Kreider’s Challenge: Keep the Goals Coming
What’s undeniable is that Kreider puts together one of these rolls seemingly each season. In 2019-20, he scored 12 goals in 17 games from Jan. 7 to Feb. 19. In 2018-19, he scored five times during a four-game goal streak. He fashioned another five-goals-in-four-games run the season before that.
Yet in each of those seasons, Kreider also went through offensive droughts during which you weren’t sure if he played sometimes. In his final five games after his 17-game burst last season, for instance, he didn’t record a point. Similar stretches are easily located throughout his career game logs. Before this current nine-goal spurt, he went six contests without a goal.
It’s always been simpler to overlook the droughts with Kreider because he’s a leader on the ice and in the dressing room, and his personality and hard-working nature help set the tone for the organization. Yet those barren stretches gave management enough pause – and enough reason to consider trading him – before finally blinking and signing him to a $45.5-million, seven-year extension hours before the trade deadline last February.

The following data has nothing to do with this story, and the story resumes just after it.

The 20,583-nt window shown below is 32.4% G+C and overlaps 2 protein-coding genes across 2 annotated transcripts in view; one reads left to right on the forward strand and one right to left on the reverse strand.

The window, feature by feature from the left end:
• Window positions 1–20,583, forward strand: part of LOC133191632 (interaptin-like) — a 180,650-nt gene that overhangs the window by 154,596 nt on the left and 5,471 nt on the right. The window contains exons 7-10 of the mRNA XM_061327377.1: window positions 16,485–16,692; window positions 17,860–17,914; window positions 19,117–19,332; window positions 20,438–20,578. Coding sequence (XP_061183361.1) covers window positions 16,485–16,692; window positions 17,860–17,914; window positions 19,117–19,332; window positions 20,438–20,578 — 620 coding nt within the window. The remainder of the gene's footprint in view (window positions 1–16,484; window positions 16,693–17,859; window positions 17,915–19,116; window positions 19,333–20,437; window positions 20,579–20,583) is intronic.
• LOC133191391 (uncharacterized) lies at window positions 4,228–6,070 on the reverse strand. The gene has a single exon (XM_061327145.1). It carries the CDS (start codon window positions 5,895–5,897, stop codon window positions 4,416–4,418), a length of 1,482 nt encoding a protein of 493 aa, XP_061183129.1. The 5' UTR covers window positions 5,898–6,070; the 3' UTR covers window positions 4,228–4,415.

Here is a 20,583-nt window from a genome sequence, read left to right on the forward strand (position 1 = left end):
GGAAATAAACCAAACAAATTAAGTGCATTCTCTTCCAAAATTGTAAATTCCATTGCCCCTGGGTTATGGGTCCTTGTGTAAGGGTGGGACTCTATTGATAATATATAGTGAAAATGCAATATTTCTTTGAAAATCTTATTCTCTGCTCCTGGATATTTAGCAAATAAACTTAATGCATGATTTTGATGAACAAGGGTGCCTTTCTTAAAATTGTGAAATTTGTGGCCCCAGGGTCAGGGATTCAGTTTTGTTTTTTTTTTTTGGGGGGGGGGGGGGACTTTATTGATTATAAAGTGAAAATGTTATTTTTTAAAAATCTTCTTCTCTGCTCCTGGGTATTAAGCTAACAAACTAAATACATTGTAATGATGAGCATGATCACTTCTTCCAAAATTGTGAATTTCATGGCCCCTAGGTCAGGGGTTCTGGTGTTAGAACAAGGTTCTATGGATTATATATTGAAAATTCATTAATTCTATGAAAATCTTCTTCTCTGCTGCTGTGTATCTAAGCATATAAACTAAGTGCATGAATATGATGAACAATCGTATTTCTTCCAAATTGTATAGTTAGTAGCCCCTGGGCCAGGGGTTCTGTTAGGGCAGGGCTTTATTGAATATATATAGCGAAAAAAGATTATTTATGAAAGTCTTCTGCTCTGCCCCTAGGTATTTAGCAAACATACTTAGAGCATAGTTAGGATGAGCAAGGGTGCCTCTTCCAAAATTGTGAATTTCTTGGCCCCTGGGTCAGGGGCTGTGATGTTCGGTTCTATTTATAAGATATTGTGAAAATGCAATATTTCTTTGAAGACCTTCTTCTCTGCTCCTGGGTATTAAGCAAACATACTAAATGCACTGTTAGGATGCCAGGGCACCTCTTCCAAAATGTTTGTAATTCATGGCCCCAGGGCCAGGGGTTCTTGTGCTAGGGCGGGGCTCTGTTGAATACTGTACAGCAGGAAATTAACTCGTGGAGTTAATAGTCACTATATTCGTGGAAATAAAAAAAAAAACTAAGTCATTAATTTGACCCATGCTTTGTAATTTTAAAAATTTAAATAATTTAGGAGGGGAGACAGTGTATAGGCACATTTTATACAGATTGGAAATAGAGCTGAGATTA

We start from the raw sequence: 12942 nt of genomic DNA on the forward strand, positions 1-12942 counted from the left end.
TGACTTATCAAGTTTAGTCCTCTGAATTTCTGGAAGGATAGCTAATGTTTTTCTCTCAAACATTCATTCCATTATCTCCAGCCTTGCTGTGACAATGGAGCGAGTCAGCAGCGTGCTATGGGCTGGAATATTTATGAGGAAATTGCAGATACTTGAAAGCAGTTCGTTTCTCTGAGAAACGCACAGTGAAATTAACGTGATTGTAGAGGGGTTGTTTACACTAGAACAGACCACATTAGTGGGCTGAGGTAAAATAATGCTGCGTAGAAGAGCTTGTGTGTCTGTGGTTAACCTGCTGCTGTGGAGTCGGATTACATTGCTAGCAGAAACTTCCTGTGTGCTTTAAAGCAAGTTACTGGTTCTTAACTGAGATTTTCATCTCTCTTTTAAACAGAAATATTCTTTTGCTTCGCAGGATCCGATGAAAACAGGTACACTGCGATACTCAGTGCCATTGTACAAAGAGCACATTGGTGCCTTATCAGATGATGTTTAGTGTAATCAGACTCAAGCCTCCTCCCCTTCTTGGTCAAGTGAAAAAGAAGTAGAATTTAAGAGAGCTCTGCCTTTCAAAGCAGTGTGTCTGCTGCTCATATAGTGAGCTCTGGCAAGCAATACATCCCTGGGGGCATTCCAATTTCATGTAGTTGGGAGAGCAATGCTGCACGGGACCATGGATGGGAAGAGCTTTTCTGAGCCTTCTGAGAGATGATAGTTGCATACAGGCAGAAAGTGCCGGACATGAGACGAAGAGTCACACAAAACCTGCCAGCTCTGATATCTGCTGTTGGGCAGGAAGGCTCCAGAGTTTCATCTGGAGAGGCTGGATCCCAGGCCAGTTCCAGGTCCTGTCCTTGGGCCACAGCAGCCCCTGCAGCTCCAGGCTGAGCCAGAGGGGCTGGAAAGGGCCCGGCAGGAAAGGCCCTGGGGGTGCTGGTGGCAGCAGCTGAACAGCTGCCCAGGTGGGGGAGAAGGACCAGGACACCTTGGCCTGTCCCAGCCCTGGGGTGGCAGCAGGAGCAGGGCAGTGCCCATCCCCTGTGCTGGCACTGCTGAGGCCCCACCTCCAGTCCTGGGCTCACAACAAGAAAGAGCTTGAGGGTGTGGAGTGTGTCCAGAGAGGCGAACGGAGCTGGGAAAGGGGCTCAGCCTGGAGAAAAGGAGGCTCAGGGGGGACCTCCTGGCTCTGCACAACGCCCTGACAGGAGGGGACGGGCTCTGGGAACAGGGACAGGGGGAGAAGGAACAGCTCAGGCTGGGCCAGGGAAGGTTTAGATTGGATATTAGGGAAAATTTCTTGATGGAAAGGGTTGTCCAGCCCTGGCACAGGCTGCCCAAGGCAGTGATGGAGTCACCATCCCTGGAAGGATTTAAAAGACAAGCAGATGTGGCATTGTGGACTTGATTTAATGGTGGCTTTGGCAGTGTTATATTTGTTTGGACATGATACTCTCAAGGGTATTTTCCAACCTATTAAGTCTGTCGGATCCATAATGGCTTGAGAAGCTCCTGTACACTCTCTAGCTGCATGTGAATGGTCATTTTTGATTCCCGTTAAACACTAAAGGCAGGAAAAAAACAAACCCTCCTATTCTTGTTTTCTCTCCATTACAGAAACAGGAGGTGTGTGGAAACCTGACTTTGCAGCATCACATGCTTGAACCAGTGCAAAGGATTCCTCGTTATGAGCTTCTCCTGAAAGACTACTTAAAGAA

Kreider’s timing for this season’s offensive outburst couldn’t be better, with Artemi Panarin on a leave of absence, Mika Zibanejad struggling badly to find his form of the past two seasons, Filip Chytil missing an extended period due to injury and Kaapo Kakko landing on the COVID-19 list. The question for the Rangers is whether they can begin to count on Kreider to start providing consistent production at this point in his career, rather than just hoping his seasonal hot stretch comes when it’s most needed.